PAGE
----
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    ABSTRACT: Background Otitis media is endemic in remote Indigenous communities of Australia’s Northern Territory. Alloiococcus otitidis is an outer ear commensal and putative middle ear pathogen that has not previously been described in acute otitis media (AOM) in this population. The aims of this study were to determine the presence, antibiotic susceptibility and bacterial load of A. otitidis in nasopharyngeal and ear discharge swabs collected from Indigenous Australian children with AOM with perforation. Methods Paired nasopharyngeal and ear discharge swabs from 27 children with AOM with perforation were tested by A. otitidis quantitative PCR (qPCR). Positive swabs were cultured for 21 days. Total and respiratory pathogen bacterial loads in A. otitidis-positive swabs were determined by qPCR. Results A. otitidis was detected by qPCR in 11 ear discharge swabs from 10 of 27 (37%) children, but was not detected in paired nasopharyngeal swabs. A. otitidis was cultured from 5 of 11 qPCR-positive swabs from four children. All A. otitidis isolates had minimum inhibitory concentrations consistent with macrolide resistance. All A. otitidis qPCR-positive swabs were culture-positive for other bacteria. A. otitidis bacterial load ranged from 2.2 × 104-1.1 × 108 cells/swab (median 1.8 × 105 cells/swab). The relative abundance of A. otitidis ranged from 0.01% to 34% of the total bacterial load (median 0.7%). In 6 of 11 qPCR-positive swabs the A. otitidis relative abundance was <1% and in 5 of 11 it was between 2% and 34%. The A. otitidis bacterial load and relative abundance measures were comparable to that of Haemophilus influenzae. Conclusions A. otitidis can be a dominant species in the bacterial communities present in the ear discharge of Indigenous children with AOM with perforation. The absence of A. otitidis in nasopharyngeal swabs suggests the ear canal as the likely primary reservoir. The significance of A. otitidis at low relative abundance is unclear; however, at higher relative abundance it may be contributing to the associated inflammation. Further studies to better understand A. otitidis as a secondary otopathogen are warranted, particularly in populations at high-risk of progression to chronic suppurative otitis media and where macrolide therapies are being used.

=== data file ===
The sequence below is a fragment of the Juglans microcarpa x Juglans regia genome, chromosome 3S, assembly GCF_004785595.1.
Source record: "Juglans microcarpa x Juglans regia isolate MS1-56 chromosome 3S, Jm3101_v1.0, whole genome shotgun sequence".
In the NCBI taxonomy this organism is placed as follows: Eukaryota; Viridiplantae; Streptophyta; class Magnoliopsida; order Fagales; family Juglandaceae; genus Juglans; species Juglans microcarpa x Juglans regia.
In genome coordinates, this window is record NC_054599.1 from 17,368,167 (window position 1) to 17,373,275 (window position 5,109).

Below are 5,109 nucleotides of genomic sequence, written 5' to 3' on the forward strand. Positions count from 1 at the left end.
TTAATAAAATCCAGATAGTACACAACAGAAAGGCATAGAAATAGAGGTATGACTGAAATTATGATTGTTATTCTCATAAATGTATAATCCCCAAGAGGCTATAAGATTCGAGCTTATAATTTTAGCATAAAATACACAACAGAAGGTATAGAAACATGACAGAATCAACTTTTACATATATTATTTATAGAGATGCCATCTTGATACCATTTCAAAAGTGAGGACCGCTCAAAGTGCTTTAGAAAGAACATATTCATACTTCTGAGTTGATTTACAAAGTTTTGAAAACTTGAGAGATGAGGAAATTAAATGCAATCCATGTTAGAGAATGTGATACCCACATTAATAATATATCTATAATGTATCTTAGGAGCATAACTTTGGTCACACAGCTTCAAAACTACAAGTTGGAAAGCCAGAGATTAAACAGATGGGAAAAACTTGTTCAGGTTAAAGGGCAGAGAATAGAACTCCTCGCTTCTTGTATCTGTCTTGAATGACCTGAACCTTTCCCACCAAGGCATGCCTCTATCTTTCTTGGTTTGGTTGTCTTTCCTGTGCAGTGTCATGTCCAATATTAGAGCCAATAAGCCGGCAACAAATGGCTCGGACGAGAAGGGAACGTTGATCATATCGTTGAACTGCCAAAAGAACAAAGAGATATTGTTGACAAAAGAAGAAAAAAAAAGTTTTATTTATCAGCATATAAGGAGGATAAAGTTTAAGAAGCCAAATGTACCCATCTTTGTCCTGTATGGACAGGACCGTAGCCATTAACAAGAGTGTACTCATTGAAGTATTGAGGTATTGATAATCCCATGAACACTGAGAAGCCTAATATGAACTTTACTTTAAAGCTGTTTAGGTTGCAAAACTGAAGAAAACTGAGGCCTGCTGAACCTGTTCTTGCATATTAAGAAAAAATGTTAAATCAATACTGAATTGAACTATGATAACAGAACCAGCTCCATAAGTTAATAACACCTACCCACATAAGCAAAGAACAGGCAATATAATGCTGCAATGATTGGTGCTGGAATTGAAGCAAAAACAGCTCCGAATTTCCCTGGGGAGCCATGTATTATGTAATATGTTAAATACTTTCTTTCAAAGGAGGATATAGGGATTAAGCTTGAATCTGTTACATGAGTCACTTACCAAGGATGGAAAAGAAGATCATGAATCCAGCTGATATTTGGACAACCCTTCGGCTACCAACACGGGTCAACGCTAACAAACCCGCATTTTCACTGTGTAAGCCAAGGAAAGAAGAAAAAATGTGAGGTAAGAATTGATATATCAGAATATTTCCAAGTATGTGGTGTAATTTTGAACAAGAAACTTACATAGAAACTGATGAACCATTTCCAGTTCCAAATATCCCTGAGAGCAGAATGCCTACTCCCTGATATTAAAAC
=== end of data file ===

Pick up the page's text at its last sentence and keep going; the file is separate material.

Full-text · Article · Oct 2012 · BMC Ear Nose and Throat Disorders
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    • "While NTHi and other bacteria may be frequently isolated from patients with OM, middle-ear effusions from a large proportion of these patients do not yield culturable bacteria. However, in a series of important early studies, Post and colleagues showed that NTHi and other bacteria could be detected in these samples by PCR-based methods (Post et al., 1995, 1996a,b; Aul et al., 1998; Bakaletz et al., 1998; Liederman et al., 1998). Similarly, middle-ear effusion samples were shown to contain bacterial components (Dingman et al., 1998) and transcripts, indicating bacterial metabolic activity (Rayner et al., 1998). "
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    ABSTRACT: Like many pathogens inhabiting mucosal surfaces, nontypeable Haemophilus influenzae (NTHi) forms multicellular biofilm communities both in vitro and in various infection models. In the past 15 years much has been learned about determinants of biofilm formation by this organism and potential roles in bacterial virulence, especially in the context of chronic and recurrent infections. However, this concept has not been without some degree of controversy, and in the past some have expressed doubts about the relevance of NTHi biofilms to disease. In this review, I will summarize the present information on the composition and potential role(s) of NTHi biofilms in different clinical contexts, as well as highlight potential areas for future work.
    Full-text · Article · Jul 2012 · Frontiers in Cellular and Infection Microbiology